Speech by Prime Minister Ryutaro Hashimoto of Japan at the Opening Ceremony of the Second Asia-Europe Meeting

3 April 1998

Prime Minister Tony Blair, Ladies and Gentlemen, Distinguished Delegates,

It is my great honor to have the opportunity to stand alongside Prime Minister Tony Blair, Prime Minister Chuan Leekpai of the Kingdom of Thailand and President Jacques Santer of the European Commission to offer a few words as a coordinator of the Asian side on the occasion of the opening ceremony for the Second Asia-Europe Meeting (ASEM II).

It is my impression that this year's meeting is taking place at a different historical moment than the First Asia-Europe Meeting held in Bangkok two years ago, which was significant in the mere fact of Asian and European leaders gathering around a table for the first time.

First of all, the biggest difference is that Asia, which had achieved steady economic growth, is now facing both economic and financial difficulties, as evidenced by the major depreciation in its currencies. Furthermore, various concerns from abroad have been voiced regarding the state of the Japanese economy as well.

As a participant from Asia at this meeting, I would like to clearly state the following facts.

First of all, the fundamental strength of the Asian economy runs deep, the current difficulties will be overcome in the not-too-distant future and Asia will most certainly return to a path of growth. The worst has come and gone and we are now seeing new steps forward.

Secondly, and with this objective in mind, Japan will take the necessary economic measures and at the same time, provide assistance to the countries of Asia as well.

Still, although I speak of Asia, I know that the countries of Asia are at various phrases of development in their history, tradition, culture and in their economies. The sources as well as the impacts of the recent currency and financial crises and economic difficulties differ among countries. Indeed, some of the countries of Asia experienced an excessive inward flow of capital, and in retrospect, as a result of excessive appreciation in their currencies, have experienced a correction resulting in the sudden depreciation which has occurred since last year and increased difficulties in procuring capital. However, I also know, as a representative of the country whose government has cooperated with and whose private businesses have participated in the economic growth of our Asian neighbors for many years, that the "Asian Miracle" was the fruit of the wisdom and commitment on the part of the peoples of each country. As long as Asia maintains its rich intellectual and human resources, the current trails which it is facing will serve as a launch pad to carry it forward to the next stage.

For many years Japan has provided yen loans and its businesses have transferred technology as it has cooperated with Asia and developed together with this region. Furthermore, Japan has cooperated with the International Monetary Fund (IMF) and the countries of the world and had positively provided assistance to Thailand, the Republic of Korea and the Republic of Indonesia. Although there are other forms of assistance besides the provision of capital, I am sure that you all know that Japan has been the top provider of capital assistance for this region. In this connection, I am delighted to have been informed last evening by President Suharto over the phone that the negotiations with the IMF were at the final stage.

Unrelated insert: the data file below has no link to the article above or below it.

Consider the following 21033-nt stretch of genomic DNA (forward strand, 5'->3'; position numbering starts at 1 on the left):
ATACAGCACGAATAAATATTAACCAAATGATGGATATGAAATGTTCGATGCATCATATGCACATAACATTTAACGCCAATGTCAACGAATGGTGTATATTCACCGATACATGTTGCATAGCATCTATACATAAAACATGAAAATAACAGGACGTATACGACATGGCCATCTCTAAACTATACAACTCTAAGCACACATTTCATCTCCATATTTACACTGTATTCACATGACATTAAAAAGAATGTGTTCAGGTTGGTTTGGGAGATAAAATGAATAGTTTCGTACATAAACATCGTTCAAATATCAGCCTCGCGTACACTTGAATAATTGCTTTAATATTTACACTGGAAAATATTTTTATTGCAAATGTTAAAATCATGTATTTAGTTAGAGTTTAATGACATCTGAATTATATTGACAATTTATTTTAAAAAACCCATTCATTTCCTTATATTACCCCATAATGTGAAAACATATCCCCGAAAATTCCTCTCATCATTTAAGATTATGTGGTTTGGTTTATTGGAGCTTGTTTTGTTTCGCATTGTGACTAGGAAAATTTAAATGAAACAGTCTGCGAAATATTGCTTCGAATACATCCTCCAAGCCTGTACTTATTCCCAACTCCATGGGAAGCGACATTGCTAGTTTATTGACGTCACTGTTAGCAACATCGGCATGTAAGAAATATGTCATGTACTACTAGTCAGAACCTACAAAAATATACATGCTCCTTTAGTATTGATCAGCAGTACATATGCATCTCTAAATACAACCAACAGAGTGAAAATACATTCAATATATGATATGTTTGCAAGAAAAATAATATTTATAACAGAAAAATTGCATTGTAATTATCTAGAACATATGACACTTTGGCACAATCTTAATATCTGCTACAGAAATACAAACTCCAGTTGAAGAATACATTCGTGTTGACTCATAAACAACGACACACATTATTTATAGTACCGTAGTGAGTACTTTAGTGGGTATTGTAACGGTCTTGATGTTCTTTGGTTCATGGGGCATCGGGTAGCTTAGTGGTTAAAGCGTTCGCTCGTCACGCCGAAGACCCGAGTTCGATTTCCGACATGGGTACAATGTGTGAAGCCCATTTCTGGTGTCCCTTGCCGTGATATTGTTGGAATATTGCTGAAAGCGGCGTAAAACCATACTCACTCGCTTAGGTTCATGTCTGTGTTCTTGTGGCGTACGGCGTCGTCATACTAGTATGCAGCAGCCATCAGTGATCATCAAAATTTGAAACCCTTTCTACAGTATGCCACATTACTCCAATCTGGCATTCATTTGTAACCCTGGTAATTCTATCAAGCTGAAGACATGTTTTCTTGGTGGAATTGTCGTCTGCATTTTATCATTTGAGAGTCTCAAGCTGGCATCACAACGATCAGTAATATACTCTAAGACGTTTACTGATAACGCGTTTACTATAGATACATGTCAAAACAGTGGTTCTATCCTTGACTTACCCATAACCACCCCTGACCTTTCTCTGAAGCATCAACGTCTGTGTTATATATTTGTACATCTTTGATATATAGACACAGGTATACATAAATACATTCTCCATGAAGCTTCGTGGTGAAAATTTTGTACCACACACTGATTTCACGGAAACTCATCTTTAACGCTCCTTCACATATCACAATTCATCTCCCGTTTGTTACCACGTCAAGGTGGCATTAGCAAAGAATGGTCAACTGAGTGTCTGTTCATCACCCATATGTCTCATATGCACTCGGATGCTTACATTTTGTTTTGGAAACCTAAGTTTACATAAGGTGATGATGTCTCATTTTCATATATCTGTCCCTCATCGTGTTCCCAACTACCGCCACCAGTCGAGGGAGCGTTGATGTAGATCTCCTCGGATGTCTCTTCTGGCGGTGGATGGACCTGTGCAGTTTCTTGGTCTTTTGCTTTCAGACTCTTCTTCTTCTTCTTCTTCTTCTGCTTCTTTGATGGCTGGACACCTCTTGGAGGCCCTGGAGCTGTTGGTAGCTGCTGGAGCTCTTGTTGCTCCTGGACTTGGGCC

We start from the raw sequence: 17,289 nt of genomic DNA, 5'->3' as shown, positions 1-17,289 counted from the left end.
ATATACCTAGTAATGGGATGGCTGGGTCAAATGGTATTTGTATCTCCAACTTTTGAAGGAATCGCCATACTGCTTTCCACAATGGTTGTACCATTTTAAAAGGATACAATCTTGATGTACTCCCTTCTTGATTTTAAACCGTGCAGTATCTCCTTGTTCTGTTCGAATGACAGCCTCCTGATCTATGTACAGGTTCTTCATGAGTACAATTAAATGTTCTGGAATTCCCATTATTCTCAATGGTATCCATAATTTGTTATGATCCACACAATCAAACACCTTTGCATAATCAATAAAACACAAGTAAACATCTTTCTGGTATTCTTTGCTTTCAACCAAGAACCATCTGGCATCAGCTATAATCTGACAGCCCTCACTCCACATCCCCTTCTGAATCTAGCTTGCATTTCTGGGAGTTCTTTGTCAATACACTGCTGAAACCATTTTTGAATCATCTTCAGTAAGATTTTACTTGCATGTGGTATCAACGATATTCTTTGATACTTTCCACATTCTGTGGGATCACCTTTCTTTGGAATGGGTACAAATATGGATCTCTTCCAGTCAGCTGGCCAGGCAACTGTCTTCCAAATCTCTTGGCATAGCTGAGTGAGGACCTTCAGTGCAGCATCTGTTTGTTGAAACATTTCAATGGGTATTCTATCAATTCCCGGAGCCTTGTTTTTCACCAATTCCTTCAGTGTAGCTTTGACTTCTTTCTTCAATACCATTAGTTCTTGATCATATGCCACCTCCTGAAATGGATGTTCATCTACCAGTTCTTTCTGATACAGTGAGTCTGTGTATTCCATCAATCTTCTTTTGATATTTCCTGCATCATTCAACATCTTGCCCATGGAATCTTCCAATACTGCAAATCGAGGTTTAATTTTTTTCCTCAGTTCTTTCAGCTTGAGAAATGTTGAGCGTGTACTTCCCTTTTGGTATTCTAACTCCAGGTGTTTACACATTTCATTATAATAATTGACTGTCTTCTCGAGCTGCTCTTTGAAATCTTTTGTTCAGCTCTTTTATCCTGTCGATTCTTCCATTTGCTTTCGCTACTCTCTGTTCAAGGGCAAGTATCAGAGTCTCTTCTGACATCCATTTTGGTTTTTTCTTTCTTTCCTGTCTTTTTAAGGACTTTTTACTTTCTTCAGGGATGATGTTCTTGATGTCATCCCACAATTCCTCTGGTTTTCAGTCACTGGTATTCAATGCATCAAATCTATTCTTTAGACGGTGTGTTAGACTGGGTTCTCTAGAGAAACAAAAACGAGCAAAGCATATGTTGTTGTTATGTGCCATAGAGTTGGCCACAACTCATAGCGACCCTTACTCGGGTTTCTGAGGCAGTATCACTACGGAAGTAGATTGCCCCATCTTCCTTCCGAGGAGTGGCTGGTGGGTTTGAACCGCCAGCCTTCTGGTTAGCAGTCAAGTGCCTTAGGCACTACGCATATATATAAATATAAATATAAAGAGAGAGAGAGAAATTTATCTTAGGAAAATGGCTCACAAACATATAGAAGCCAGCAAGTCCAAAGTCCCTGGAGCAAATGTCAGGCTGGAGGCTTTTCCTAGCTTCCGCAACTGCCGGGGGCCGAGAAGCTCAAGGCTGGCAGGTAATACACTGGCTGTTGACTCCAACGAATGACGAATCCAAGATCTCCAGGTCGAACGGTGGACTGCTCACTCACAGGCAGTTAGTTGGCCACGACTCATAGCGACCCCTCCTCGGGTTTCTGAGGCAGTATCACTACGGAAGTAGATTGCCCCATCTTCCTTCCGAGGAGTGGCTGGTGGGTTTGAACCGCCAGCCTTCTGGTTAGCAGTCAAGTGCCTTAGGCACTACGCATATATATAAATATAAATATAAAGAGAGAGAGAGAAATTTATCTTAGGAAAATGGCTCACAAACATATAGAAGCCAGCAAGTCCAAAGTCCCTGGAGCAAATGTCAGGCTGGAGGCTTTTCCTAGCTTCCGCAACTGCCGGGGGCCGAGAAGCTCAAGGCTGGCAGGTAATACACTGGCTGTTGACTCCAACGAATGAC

As the global economy is rapidly becoming increasingly integrated, the more there is assistance and cooperation from the international community, beginning with Europe, the faster will be the recovery in Asia. In that way, there is absolutely no doubt that Asia will again become one of the pillars supporting the growth of the global economy.

Turning our eyes to Europe, this region has also responded to the demands of the times by taking a monumental first step toward a new integration. Asia, which has learned much from Europe and has observed the historical role played by Europe in the world, has to feel moved by European efforts to promote Integration, embodied in the adoption of the single currency, and in the way that, as in Asia, the rich history, tradition and uniqueness of each country are not hampering their developments, but are rather the source of their momentum. The euro goes beyond solving the simple problem of increasing the efficiency of the European economy, its impact as a potential new key currency will extend to the world at large. Asian countries, which since last year have experienced economic crisis triggered by currency crisis, are paying close attention to these developments as moves which have deep implications for Asia.

Asia and Europe, in the midst of a rapidly globalizing economy, are approaching an era of grate change. Though the system we know as the world economy, geographic locations is becoming irrelevant and we are experiencing closer international ties than before. In this light, by discussing, deepening mutual understanding are worked to develop a greater common awareness of the current situation over the next two days, the leaders of both regions will be able to open up a brighter outlook on the future of our two regions.

The 21st century is just around the corner, Asia and Europe, which have experienced independently of each other the turning of a century ten, twenty or more times, are now poised to greet a new century, this time hand-in-hand. I am confident that at this Second ASEM leaders meeting in London we will be a great stepping stone and a significant milestone as we are together crossing the historic threshold.

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